DECEMBER 6, 1946
NEW YORK, Thursday—There was a little item in the paper yesterday evening which made me wonder, what is the basis of law. Sometimes it seems to uphold a right, which you recognize as legal, but which you resent because it seems to deny a deeper human right. In this case, the Ohio Supreme Court ruled that a building company in Cleveland had a right to refuse to have children living on their property and so they evicted a veteran and his wife and baby, the baby having been born after the couple had moved in.
One cannot deny that property owners have the right to dispose of their property in any way they see fit, and if there were plenty of places where people with children could live, no one would be upset by it. In a time like this, however, when all over the country there is a housing shortage, I wonder if there is not something which far transcends property rights in this case. Our whole government is based on giving the individual as much freedom and happiness as he can have without hurting other individuals and their aspirations and rights. It does not seem to me that even though it is legal, human rights can be considered less important than property rights.
I know all that could be said about precedent, but these are unusual times and they force us to face our fundamental beliefs more often than usual. Fundamentally I believe that it is more important that this veteran have shelter for his family than that the right to dispose of your property as you see fit, should be upheld.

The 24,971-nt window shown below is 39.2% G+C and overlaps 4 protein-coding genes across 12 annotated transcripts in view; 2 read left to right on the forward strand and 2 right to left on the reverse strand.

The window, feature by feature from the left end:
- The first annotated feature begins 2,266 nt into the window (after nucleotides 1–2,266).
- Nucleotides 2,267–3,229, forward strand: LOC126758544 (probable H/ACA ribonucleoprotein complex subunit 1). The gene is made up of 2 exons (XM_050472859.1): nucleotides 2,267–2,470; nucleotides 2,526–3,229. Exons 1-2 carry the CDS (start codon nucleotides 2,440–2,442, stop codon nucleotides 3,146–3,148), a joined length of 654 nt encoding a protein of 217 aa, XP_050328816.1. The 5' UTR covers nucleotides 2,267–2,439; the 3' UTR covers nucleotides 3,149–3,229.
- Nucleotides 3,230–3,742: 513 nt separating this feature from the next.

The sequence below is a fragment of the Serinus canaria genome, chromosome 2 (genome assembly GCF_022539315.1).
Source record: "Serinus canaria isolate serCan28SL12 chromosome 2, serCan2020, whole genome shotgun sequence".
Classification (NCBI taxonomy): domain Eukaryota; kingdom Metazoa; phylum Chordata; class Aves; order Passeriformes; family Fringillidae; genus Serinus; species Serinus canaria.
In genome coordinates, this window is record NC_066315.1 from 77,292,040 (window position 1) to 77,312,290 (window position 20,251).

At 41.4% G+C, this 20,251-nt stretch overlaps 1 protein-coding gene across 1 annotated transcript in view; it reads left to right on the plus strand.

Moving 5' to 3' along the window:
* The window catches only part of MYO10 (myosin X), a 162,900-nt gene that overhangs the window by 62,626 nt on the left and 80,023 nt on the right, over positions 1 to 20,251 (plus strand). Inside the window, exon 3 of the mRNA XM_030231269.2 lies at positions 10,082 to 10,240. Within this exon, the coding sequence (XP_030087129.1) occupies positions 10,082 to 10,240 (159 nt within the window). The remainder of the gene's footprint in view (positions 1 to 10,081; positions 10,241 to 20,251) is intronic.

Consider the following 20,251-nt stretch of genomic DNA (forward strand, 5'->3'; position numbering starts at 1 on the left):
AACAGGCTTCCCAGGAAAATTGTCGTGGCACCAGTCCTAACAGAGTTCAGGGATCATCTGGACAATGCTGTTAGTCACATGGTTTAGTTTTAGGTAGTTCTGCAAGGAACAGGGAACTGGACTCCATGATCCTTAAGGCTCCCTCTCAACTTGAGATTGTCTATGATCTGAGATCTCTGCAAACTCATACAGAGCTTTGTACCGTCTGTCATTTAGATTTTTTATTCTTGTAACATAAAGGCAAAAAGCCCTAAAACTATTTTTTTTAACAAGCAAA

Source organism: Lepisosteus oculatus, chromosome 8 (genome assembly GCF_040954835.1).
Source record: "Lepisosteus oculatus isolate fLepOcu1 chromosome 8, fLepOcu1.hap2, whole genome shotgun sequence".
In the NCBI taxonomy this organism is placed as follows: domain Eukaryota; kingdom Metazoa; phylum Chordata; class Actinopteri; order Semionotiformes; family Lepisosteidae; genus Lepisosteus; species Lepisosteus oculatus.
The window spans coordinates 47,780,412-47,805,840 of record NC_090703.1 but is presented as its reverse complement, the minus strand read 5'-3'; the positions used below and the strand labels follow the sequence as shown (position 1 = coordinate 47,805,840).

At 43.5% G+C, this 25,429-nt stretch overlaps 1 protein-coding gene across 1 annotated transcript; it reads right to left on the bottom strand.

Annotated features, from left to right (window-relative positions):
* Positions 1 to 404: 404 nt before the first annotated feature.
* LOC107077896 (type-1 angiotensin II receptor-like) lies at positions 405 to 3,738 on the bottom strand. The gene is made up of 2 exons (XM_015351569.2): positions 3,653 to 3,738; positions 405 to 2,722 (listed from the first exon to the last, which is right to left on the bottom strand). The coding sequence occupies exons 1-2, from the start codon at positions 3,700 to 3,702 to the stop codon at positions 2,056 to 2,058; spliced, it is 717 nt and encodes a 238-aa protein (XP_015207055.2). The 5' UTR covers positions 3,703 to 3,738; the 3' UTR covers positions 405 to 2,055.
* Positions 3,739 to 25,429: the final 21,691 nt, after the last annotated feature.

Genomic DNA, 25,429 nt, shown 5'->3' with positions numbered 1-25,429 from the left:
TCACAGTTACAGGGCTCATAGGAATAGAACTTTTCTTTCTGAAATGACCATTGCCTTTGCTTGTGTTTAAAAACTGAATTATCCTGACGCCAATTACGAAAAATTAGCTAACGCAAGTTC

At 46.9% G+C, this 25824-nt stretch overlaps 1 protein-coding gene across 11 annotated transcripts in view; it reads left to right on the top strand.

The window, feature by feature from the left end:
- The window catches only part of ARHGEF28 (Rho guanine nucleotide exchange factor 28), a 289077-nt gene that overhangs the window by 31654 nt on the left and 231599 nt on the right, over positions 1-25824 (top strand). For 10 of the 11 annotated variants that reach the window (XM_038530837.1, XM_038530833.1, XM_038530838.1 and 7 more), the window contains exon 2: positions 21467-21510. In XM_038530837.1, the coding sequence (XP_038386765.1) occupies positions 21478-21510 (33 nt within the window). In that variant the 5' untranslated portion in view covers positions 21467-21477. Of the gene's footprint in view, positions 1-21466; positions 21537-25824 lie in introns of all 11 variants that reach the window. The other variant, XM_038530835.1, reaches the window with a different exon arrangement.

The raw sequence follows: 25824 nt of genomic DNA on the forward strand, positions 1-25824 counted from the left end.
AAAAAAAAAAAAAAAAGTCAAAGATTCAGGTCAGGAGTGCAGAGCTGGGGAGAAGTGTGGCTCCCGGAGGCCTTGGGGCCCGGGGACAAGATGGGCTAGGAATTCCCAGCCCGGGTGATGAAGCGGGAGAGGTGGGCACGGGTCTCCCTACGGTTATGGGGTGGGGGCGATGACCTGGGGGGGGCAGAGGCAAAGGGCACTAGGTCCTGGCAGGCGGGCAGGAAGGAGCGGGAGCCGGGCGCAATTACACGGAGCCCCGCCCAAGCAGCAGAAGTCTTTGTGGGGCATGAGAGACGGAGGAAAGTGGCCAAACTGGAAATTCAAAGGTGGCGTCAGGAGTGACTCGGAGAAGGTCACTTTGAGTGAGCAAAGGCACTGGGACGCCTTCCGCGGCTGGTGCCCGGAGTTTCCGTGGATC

Yesterday afternoon the staff of the United States delegation had an opportunity to meet the members of the delegation and the members from a number of other delegations at a party given by Senator and Mrs. Austin. The gentlemen were a little late in arriving and Senator Vandenberg and Mr. Dulles had not come in from Lake Success when I left but that is the fate of those who attend meetings which never end at the time set!
Our Russian colleagues deserve, I think, the greatest credit for the cooperative spirit which they are now showing and one can not help feeling that peace has come measurably nearer in the last twenty-four hours due to their actions. We would like to congratulate all those concerned on the cooperation and understanding which seems to have been achieved.
I proceeded straight from the Austins' party to a very well attended meeting of the Lieut. Herbert W. Elim Post, #273, of the Jewish War Veterans in Newark, New Jersey. A young woman, Miss LaCille Watkins sang. She is a native of Newark and I can only say that I think she has such a beautiful voice she ought to add luster to the city of her birth.